25 years ago in a vision my ancestors said to me, “Hunnuh mus tek cyare de root fa heal de tree.” That became not only the slogan for the Gullah/Geechee Sea Island Coalition which GOD directed me to be the founder of, this also became my daily mission. • Queen Quet, Chieftess of the Gullah/Geechee Nation

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Queen Quet of the Gullah/Geechee Nation Keynotes on A New Way of Being with Plants

Queen Quet, Chieftess of the Gullah/Geechee Nation (www.QueenQuet.com), Founder of the Gullah/Geechee Sea Island Coalition (www.GullahGeechee.net) and Former University of Minnesota Winton Chair and Professor will present “De Earth da We: Gullah/Geechee Nation Plants and Healing Culturally.”  This will be an interactive dialogue about the cultural heritage of the Gullah/Geechee Nation on the Sea Islands and the sacredness of plant life and how honoring the earth can heal the community.

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Earth Day Activities @GullahGeechee

Many citizens of the Gullah/Geechee Nation have engaged in Earth Month by continuing the agrarian traditions that their ancestors passed down. Many others have started to engage in citizens science projects and academic field work that will help build capacity in regard to resilience and sustainability not only for the land and water, but also for our cultural heritage community. If haven’t yet participated in the events that were held virtually, join in these Earth Day activities with the Gullah/Geechee Family.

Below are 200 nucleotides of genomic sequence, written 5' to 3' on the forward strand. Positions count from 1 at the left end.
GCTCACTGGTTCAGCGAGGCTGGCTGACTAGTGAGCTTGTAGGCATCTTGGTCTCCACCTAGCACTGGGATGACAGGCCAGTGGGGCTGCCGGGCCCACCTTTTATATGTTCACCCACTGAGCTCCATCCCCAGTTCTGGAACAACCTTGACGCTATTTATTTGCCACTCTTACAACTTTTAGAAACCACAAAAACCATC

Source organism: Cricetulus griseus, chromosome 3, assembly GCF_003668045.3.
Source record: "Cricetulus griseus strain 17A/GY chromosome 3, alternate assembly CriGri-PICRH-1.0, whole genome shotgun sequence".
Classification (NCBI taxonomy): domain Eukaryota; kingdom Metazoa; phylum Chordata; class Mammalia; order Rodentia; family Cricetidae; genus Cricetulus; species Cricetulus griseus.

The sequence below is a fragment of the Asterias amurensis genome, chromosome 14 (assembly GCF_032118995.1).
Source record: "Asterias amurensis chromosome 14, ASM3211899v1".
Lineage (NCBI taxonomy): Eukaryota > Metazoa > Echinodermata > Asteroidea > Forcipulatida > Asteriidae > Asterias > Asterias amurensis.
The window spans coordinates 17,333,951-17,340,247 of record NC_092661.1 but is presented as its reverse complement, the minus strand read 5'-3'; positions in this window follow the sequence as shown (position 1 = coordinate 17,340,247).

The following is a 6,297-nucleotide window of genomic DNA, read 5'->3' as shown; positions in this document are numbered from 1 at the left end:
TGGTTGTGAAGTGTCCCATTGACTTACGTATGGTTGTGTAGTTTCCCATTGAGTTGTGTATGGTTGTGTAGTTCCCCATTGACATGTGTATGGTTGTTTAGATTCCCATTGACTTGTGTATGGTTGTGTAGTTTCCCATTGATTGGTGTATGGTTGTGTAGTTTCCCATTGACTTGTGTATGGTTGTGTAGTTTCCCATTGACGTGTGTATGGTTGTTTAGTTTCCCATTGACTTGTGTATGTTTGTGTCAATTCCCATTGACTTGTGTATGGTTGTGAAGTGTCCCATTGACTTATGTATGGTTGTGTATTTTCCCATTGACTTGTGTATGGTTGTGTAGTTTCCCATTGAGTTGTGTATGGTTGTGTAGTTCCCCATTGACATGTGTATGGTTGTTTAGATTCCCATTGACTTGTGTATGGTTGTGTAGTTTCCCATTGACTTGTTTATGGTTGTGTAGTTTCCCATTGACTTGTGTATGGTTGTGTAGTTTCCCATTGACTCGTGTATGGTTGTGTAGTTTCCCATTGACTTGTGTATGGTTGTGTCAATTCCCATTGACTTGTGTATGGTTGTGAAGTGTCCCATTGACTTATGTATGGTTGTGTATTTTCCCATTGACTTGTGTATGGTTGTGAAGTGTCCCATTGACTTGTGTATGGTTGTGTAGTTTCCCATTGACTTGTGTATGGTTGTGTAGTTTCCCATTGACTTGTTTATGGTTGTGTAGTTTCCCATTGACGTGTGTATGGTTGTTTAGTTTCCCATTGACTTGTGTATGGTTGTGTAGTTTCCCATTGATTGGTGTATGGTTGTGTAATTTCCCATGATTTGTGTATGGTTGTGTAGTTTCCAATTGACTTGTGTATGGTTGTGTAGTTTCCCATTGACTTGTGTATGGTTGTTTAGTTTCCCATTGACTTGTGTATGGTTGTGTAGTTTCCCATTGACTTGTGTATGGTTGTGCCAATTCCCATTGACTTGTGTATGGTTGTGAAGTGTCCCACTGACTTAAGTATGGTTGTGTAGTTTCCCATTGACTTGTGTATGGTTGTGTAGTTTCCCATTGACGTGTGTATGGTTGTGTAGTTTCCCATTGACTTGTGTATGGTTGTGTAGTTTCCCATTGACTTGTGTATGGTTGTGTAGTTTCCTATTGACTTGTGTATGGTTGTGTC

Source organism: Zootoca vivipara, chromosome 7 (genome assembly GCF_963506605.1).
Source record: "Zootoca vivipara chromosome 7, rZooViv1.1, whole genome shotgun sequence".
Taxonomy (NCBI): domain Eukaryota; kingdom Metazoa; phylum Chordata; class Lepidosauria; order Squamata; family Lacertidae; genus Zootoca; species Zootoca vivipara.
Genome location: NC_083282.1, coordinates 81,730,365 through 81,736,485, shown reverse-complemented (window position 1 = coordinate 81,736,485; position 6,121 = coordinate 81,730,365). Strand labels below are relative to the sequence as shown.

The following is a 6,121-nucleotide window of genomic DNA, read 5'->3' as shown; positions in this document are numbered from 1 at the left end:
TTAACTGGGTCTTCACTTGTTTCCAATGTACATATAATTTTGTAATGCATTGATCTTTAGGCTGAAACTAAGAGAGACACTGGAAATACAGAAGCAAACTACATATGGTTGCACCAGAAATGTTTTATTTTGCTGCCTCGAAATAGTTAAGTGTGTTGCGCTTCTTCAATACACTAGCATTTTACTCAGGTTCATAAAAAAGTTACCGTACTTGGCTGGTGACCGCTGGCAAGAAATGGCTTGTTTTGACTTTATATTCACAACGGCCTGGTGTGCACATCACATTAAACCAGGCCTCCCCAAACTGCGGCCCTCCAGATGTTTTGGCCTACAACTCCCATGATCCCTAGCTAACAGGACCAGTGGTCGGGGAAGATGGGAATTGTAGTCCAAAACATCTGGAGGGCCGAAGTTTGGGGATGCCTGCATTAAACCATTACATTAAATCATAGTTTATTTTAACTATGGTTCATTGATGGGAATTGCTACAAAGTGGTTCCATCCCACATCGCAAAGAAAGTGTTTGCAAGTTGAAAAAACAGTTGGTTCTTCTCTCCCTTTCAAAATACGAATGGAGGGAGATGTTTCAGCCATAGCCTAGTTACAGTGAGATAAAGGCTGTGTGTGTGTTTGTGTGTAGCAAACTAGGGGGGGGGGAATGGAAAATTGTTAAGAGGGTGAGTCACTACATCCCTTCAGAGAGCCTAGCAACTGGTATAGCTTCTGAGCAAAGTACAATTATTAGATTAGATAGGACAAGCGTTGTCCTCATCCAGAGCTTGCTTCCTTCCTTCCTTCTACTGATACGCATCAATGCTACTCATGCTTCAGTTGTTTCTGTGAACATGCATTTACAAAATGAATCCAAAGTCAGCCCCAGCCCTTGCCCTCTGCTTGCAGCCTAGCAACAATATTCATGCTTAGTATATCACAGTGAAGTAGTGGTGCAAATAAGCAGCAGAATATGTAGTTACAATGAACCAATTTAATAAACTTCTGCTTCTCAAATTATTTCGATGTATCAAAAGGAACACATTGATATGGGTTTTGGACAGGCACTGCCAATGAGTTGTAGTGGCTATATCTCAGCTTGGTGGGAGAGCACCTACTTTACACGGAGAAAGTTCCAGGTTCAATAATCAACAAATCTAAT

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Join Queen Quet of the Gullah/Geechee Nation at the Southeast Ocean and Coastal Acidification Network (SOCAN) Townhall

The next Southeast Ocean and Coastal Acidification Network (SOCAN) Stakeholders Townhall is on 
April 21st at 11 am eastern time. The town hall will cover topics related to impacts of acidification on subsistence fishing and rural and indigenous communities, as well as non-traditional educational tools for these communities.

Join the event via this link:

 https://global.gotomeeting.com/join/174427157

The speakers will be Noelle Boucquey from Eckard College in St. Petersburg FL
and Queen Quet Marquetta L. Goodwine, Chieftess of the Gullah/Geechee Nation (www.QueenQuet.com).

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Protecting the Gullah/Geechee Nation Amidst the Flood Waters

Because equitable policy starts with elevating community voices, the American Flood
Coalition and the Institute for Diversity and Inclusion in Emergency Management convened a
roundtable series with the leaders of eight CBOs, each representing a historically underserved
community affected by flooding including the Gullah/Geechee Nation.